One hundred and ten years ago today, the Triangle Shirtwaist Factory in New York City caught fire, causing the deaths of 146 workers locked inside. Most of the 123 women and 23 men were recent Italian and Jewish immigrants in their teens and twenties: the oldest victim was 43-year old Providenza Panno, while the youngest victims were 14-year olds Kate Leone and Rosaria “Sara” Maltese. Most of the victims succumbed to fire or smoke inhalation inside the building, their deaths as invisible to bystanders outside as their daily toils had been in life. But witnesses also watched helplessly as 62 of the victims jumped or fell to their deaths from the 9th floor of the burning building. One of the deadliest and most infamous workplace disasters in American history, the Triangle Shirtwaist Factory Fire sent a deep shock through New York and the country as a whole, marking a turning point for the labor movement. The political establishment in New York awakened to the social crisis of immigrant labor abuse, a flurry of progressive legislation was passed, and the owners of the Triangle Waist Company, Isaac Harris and Max Blanck, were disgraced. A closer examination of the details, however, reveals the broader societal reasons for the disaster which have largely persisted and continues to endanger, maim, and kill poor workers in the United States and around the world today.
The fire likely started from a lit cigarette tossed into a fabric scrap bin by a male worker or supervisor, as few women smoked at the time, but the fire jumped quickly through the cotton dust to the heaps of lightweight fabric all around the factory. Soon, the entire floor was roaring in flames -- the buckets of water hanging from the walls not nearly enough to slow the spread -- and workers attempted to flee. The floor only had two narrow staircases: within minutes, one was completely blocked by flames, while the other was found to be locked from the outside. Locking the doors of a factory was common practice at the time to prevent workers from taking unauthorized breaks or from stealing material from the company. The elevator operators for the two elevators servicing the 9th floor, Joseph Zito and Gaspar Mortillaro, both valiantly saved many workers’ lives by continuing to take people down from the burning level until the elevators failed. About 20 workers crammed themselves onto a fire escape, only for the poorly installed emergency escape to collapse and drop the workers to their deaths. Most of the remaining people trapped on the factory floor asphyxiated and burned. But at least a few dozen more chose to leap 100 feet to their deaths instead of die by fire. Louis Waldman, a New York Socialist state assemblyman and witness to the tragedy, years later wrote of the night: “Horrified and helpless, the crowds -- I among them -- looked up at the burning building, saw girl after girl appear at the reddened windows, pause for a terrified moment, and then leap to the pavement below, to land as mangled, bloody pulp. This went on for what seemed a ghastly eternity. Occasionally a girl who had hesitated too long was licked by pursuing flames and, screaming with clothing and hair ablaze, plunged like a living torch to the street. Life nets held by the firemen were torn by the impact of the falling bodies.”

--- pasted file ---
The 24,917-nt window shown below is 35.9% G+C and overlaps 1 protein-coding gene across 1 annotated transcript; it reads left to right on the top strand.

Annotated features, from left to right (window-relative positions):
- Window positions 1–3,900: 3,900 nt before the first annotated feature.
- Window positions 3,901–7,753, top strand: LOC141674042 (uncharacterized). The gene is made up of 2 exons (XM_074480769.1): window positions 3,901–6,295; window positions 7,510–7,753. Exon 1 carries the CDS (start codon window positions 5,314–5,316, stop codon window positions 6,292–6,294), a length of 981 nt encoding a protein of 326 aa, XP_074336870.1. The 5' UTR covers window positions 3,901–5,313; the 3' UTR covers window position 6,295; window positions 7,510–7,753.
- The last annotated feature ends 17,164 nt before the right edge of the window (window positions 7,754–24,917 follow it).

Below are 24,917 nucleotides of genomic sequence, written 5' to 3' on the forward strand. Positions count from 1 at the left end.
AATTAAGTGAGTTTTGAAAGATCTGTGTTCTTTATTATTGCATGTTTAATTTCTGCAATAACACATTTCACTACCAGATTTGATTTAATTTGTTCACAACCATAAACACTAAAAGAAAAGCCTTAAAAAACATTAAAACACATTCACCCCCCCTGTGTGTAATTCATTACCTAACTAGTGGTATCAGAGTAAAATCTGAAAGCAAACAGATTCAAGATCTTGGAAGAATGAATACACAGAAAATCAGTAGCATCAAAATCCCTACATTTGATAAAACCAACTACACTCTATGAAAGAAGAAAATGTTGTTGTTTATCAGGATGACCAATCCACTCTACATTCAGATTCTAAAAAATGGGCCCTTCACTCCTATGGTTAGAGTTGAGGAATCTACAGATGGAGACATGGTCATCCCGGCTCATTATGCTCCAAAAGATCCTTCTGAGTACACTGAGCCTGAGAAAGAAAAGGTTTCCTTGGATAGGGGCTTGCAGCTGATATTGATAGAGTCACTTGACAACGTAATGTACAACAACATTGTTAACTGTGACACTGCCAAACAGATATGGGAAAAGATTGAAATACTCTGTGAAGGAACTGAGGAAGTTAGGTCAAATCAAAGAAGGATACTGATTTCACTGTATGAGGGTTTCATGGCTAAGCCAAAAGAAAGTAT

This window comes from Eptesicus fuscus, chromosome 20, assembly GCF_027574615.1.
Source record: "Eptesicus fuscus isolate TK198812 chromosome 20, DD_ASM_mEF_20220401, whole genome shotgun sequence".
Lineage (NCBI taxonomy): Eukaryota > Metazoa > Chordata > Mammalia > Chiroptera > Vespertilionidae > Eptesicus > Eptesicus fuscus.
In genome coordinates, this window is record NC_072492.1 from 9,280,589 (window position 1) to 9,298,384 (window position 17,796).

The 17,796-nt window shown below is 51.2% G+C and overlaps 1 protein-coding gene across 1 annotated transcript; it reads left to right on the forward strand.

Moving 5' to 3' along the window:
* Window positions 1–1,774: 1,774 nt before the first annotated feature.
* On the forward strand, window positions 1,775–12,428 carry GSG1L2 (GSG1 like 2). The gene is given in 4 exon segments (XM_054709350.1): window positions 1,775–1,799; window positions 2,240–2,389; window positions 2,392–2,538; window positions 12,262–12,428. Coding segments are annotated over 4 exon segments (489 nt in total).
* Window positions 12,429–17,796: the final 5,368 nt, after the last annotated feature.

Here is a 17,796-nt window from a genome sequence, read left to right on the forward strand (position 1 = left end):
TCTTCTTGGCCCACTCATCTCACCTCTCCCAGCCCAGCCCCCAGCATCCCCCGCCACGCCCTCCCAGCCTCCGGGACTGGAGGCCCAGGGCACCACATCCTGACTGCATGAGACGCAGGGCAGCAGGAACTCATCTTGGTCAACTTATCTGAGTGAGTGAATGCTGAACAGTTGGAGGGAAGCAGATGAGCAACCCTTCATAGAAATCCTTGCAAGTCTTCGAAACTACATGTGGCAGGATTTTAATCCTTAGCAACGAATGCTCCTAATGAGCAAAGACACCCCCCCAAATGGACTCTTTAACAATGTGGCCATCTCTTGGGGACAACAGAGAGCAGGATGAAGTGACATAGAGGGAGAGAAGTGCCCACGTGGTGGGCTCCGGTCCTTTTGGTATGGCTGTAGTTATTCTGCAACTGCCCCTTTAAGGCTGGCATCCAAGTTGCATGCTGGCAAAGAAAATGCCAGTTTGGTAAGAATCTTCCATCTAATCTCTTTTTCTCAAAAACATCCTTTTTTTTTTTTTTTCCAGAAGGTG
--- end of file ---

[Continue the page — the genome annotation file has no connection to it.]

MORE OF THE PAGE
At the time, the factory was considered state-of-the-art, with modern, well-maintained equipment, and the 10-year old building itself was designed to be fireproof -- indeed, the building was still structurally sound after the fire was put out. The Triangle Shirtwaist Factory was for a time held up as the model factory, head and shoulders above the typical sweatshop of the time. But there were no laws at the time mandating an anti-fire sprinkler system in factories, building codes were outdated for taller buildings and were rarely enforced anyway, the workers compensation law that was passed two years prior was ruled unconstitutional the day before the fire, and both government and law enforcement had largely sided with factory owners in labor disputes for decades. With a seemingly endless number of work-seeking immigrants in New York ready to be exploited, Harris and Blanck, like most factory owners of the time, had little incentive to care for the safety of their workers.